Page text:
Daddy’s Girl Problems…

Posted: December 4, 2007 in Family

This past weekend, while sitting at the laundromat, I was thinking about families. This was after a call from my BM (baby momma) with some news about my youngest daughter(age 5). Apparently, she has been acting up in school. She went on to say that the disciplinary efforts (butt whippings) she was giving weren’t working and recommended that I have a talk with her the following weekend when I had them. So, naturally I couldn’t wait until then and caught up with them at “Granny’s” house. Prior to meeting them, I had a conversation with her teacher. I was told pretty much what I expected to hear, that her work is outstanding but her behavior won’t be tolerated. I thought back to my childhood and realized that I did the same thing after my parents split and I was about the same age. Every week, when I see my children, they are so happy to see me. We have so much fun and the weekend goes by so fast. We get sad after church, because we know it is approaching time to part ways. When it’s time for the drop off, it never fails, they hate to leave, especially the youngest. I was taking my clothes out of the dryer and thinking, are her behavior problems due to the lack of Daddy time? Last year, when this same situation occurred, she acted out, I was notified, I showed up, and it all stopped. This year, she isn’t with Granny anymore, she is with Mommy and at a new school. It could be the dramatic change of environment, lack of time with me, or both. Needless to say, on the weekend, we had a long talk over a bowl of Blue Bell Cookies & Cream and she opened up. Her argument was right to the point. “Daddy, why can’t we live at your house?” I asked her , “who is we, you your sister and brother?” She quickly added, “and momma”. I was like, uh, um, hmm, literally scratching my head. After another spoon of ice cream and a bit more thought, it hit me. She didn’t understand the split between her parents. It happened fast, with alot of commotion, and then all of sudden she was living with Granny for a couple of years. That was ok for her because that was “get spoiled central”. But now, she’s with mommy and there is no daddy and vise versa. I tried my best to leave out the logistics of the separation and answered her question. I assured her that I loved her followed with some kisses and a tight squeeze. I invited her brother and sister in to join and we had a group hug. I could tell they felt the same way but chose not to act out. They all had a look of relief on their face like, ok the world isn’t coming to an end. I told my youngest I didn’t appreciate her behavior in school and that it wasn’t Christlike. She promised she would do better. I gave them all my business cards and told them to memorize the phone number and call me anytime. They still didn’t want to leave at the drop off, but it wasn’t as bad as it normally is. I think we’re making progress….ya dig…Peace & Blessings!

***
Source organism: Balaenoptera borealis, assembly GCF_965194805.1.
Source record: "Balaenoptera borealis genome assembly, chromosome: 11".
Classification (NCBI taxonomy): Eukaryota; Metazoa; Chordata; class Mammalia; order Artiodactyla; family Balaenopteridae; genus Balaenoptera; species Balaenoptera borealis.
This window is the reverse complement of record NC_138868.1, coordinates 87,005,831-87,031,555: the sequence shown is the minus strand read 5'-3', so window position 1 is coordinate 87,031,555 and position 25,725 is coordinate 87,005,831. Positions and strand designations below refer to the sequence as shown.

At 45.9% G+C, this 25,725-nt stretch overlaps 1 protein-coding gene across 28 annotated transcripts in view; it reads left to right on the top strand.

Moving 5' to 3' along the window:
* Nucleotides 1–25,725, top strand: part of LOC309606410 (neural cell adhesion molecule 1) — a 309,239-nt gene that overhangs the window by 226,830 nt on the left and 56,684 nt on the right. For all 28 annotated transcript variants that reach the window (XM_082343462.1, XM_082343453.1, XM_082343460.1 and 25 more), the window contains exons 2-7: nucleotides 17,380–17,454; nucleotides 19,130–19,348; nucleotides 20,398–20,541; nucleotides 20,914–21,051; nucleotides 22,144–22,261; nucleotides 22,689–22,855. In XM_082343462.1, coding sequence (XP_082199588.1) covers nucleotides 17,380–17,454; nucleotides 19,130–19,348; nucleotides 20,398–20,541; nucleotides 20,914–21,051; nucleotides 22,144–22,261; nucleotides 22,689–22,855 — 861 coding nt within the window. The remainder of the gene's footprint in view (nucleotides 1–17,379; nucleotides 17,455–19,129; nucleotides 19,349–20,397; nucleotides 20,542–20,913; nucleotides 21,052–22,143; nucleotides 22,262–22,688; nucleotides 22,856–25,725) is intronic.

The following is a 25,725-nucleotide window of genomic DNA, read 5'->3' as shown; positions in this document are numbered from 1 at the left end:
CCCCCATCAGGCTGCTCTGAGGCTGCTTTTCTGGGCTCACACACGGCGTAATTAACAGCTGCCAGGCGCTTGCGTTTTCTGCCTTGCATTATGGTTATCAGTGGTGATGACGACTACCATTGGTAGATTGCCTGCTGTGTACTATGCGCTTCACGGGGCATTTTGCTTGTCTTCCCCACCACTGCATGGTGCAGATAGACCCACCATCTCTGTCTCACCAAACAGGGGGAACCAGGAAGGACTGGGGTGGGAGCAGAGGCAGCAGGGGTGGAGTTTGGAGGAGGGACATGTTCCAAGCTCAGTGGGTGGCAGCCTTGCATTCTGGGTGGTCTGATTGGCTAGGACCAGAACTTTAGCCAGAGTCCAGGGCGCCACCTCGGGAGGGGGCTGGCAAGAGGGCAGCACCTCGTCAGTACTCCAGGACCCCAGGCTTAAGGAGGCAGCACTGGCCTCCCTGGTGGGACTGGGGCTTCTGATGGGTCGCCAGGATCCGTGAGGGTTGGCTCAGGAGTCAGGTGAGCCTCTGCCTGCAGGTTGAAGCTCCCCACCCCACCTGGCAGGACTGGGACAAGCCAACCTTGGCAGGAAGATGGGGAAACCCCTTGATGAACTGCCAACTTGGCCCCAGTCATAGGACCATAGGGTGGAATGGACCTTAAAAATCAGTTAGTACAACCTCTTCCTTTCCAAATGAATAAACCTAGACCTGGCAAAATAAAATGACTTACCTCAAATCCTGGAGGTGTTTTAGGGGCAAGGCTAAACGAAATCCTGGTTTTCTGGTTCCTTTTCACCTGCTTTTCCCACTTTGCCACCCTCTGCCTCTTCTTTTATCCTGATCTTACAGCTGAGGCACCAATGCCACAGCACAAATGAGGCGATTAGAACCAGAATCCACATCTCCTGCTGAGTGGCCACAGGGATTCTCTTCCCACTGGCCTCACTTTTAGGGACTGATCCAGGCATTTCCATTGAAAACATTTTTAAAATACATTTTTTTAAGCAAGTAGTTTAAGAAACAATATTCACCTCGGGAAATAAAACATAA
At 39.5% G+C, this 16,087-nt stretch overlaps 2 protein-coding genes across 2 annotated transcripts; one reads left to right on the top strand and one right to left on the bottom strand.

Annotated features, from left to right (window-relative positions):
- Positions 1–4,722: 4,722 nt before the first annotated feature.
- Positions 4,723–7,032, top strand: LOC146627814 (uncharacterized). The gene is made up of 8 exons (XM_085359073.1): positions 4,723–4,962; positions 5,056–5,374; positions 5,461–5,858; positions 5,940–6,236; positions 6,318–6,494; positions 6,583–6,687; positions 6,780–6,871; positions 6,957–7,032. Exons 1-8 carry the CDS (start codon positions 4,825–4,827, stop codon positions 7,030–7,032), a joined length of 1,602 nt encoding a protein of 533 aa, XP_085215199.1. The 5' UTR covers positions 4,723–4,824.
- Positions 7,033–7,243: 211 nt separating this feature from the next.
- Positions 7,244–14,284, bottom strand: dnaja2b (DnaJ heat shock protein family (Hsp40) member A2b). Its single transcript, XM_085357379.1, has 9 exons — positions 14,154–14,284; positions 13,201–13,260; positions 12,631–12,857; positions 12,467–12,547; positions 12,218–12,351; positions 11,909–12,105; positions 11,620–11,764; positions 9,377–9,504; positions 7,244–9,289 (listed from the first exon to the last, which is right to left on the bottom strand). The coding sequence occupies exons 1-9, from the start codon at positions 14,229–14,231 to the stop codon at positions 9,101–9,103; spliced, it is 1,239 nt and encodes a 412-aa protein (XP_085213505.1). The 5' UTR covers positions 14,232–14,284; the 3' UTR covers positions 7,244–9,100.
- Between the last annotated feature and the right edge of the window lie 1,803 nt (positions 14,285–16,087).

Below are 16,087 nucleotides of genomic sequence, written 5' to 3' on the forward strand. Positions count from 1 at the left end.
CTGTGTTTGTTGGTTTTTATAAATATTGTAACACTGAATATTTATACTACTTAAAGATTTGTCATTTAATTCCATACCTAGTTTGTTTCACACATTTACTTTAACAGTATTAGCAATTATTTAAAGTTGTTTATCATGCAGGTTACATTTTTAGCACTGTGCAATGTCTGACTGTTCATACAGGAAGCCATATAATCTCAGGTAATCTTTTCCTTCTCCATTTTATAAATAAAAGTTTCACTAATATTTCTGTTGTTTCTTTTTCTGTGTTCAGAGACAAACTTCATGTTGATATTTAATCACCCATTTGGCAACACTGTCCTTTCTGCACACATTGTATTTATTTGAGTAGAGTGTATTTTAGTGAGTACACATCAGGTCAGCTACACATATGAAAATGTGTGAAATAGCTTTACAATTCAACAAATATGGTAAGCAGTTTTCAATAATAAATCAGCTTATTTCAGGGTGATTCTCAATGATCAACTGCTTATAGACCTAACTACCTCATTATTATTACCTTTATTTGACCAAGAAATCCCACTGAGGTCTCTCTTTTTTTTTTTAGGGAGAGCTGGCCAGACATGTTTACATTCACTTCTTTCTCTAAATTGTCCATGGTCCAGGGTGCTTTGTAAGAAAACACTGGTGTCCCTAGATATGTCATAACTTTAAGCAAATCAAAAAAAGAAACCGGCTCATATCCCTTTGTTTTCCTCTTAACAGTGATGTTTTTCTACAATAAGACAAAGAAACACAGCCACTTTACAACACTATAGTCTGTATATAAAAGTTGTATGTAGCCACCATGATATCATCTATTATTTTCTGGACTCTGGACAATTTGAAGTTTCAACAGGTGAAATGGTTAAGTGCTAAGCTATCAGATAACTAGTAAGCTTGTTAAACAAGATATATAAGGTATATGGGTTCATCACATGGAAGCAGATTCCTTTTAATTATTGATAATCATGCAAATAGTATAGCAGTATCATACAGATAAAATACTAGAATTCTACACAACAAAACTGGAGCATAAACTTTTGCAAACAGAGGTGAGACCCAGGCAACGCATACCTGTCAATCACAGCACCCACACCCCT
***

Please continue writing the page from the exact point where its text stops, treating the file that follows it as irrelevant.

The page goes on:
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Comments
  1. Sabrina says:

    I found you through Shoe’s post on your rap recently, and I think it’s commendable that you care enough to talk to your children about things so close to your heart. So many daddies leave it to mom to do the talking and explaining and boo boo kissing. :claps hands: To you it’s nothing, to a lot of mothers who battle inactive fathers, it’s a lot. Thanks for doing your part.

  2. Shanda says:

    One bit of advice if the baby momma is cooperative. Make it a point to speak to your children EVERYDAY. I don’t care if it’s during breakfast or at bedtime, make sure you talk to them and ask them how their day went. It won’t matter if you spend an hour on the phone with them or 2 minutes, just make it happen.

    Long story short on this end, my daughter’s father made it a point to call daily after the split (she was 3), and they talked about…well, nothing it seemed. He’d call to speak with her (not me) from work, at bedtime when he woke up, etc. She looked forward to it daily, and on the weekends they continued their conversations in person.

    Two years ago (she was 5) he went to sleep and didn’t wake up. Just like that, gone. All everyone ever talked about was how great a dad he was (and I completely agreed), and how he squeezed a lifetime of love into 5 years.

    I never regret allowing them to have their daily conversations, and your baby momma shouldn’t either. It was never about me or our dramas (we used email for those :-)), but just about their bond together. As a dad, it’s your responsibility to define your relationship with them.

    Good luck in this and if you think 5 is rough, just wait until she turns 13. ROFL.

  3. Kimberly says:

    Shanda you are very wise woman. You should go out in the community and share this wisdom.

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